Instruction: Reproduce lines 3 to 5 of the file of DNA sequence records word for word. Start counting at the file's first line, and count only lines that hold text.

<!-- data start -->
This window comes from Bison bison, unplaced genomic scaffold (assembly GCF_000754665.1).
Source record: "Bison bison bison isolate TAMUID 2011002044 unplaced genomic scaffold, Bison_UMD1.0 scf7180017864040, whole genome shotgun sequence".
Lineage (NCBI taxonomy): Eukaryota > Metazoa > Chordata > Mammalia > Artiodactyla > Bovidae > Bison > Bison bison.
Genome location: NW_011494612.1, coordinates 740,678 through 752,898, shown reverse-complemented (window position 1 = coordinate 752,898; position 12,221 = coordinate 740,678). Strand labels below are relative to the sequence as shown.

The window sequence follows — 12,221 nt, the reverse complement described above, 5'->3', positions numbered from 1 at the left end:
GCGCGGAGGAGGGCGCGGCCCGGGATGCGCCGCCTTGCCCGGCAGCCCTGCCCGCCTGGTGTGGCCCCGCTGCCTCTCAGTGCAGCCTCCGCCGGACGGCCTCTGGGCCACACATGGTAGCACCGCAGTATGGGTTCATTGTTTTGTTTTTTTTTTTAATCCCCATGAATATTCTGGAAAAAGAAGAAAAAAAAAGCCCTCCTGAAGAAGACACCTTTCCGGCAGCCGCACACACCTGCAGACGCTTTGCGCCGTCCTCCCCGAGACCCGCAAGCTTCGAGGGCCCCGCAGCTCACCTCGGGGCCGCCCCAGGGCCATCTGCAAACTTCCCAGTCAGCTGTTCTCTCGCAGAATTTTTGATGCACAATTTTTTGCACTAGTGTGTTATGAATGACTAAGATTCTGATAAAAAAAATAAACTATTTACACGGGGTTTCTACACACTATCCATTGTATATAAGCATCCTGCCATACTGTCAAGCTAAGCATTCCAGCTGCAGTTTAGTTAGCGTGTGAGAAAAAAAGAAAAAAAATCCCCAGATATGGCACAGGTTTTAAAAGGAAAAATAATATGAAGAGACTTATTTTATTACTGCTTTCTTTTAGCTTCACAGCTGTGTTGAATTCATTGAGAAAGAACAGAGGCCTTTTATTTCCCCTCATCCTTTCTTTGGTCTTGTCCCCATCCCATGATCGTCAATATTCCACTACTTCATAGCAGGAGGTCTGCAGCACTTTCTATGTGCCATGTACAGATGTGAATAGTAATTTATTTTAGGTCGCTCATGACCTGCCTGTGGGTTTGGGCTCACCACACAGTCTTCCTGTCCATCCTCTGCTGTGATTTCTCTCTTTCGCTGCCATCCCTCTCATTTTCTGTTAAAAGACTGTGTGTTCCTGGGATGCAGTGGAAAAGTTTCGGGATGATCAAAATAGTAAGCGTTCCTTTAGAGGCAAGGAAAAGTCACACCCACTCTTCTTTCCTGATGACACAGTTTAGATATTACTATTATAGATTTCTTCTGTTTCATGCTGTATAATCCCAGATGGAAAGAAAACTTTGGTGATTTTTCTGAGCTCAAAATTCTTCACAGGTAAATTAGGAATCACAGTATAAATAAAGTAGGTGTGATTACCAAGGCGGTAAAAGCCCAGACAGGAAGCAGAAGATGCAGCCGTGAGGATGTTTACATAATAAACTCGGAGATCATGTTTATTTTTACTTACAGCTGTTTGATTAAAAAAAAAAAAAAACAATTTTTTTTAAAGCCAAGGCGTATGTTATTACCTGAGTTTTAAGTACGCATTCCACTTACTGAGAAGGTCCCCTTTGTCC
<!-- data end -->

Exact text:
Lineage (NCBI taxonomy): Eukaryota > Metazoa > Chordata > Mammalia > Artiodactyla > Bovidae > Bison > Bison bison.
Genome location: NW_011494612.1, coordinates 740,678 through 752,898, shown reverse-complemented (window position 1 = coordinate 752,898; position 12,221 = coordinate 740,678). Strand labels below are relative to the sequence as shown.

The window sequence follows — 12,221 nt, the reverse complement described above, 5'->3', positions numbered from 1 at the left end: